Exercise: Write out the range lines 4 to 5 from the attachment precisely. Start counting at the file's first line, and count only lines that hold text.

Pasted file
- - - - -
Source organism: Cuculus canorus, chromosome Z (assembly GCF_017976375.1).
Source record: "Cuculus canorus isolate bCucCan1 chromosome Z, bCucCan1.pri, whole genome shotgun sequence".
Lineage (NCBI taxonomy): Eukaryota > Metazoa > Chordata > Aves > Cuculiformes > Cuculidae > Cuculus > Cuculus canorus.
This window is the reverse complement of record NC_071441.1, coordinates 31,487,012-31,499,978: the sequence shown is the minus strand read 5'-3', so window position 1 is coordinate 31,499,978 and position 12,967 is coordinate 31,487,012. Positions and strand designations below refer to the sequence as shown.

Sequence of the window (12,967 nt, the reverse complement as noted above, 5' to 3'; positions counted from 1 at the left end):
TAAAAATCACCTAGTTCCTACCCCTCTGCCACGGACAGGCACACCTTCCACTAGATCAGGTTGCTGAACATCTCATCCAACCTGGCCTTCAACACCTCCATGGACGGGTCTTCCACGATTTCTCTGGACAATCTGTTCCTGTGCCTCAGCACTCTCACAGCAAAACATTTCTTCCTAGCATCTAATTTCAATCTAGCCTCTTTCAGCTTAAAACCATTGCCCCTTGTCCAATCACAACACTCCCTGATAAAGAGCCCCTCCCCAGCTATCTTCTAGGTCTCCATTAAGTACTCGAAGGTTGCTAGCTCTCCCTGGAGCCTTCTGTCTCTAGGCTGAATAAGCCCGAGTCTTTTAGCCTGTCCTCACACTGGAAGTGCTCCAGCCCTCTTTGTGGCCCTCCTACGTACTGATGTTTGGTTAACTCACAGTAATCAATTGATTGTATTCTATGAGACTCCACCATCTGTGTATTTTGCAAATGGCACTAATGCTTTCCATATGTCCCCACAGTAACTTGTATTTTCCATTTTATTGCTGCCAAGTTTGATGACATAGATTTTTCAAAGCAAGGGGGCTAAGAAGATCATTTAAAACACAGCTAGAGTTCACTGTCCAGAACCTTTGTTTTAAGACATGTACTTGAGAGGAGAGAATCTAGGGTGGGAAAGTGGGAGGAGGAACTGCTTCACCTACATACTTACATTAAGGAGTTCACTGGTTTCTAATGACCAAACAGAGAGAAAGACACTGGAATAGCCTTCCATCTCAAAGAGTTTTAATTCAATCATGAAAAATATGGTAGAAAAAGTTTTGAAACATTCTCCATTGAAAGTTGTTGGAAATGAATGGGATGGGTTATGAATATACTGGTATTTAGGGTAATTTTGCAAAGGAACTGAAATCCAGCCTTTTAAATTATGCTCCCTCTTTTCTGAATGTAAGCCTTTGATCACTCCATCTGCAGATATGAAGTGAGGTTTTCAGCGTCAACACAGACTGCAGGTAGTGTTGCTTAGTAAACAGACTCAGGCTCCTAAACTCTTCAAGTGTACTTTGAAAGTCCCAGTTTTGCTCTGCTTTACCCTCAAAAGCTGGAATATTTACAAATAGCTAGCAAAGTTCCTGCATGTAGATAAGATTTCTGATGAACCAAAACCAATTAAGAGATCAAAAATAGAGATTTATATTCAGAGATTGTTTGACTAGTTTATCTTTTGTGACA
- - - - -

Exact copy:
This window is the reverse complement of record NC_071441.1, coordinates 31,487,012-31,499,978: the sequence shown is the minus strand read 5'-3', so window position 1 is coordinate 31,499,978 and position 12,967 is coordinate 31,487,012. Positions and strand designations below refer to the sequence as shown.

Sequence of the window (12,967 nt, the reverse complement as noted above, 5' to 3'; positions counted from 1 at the left end):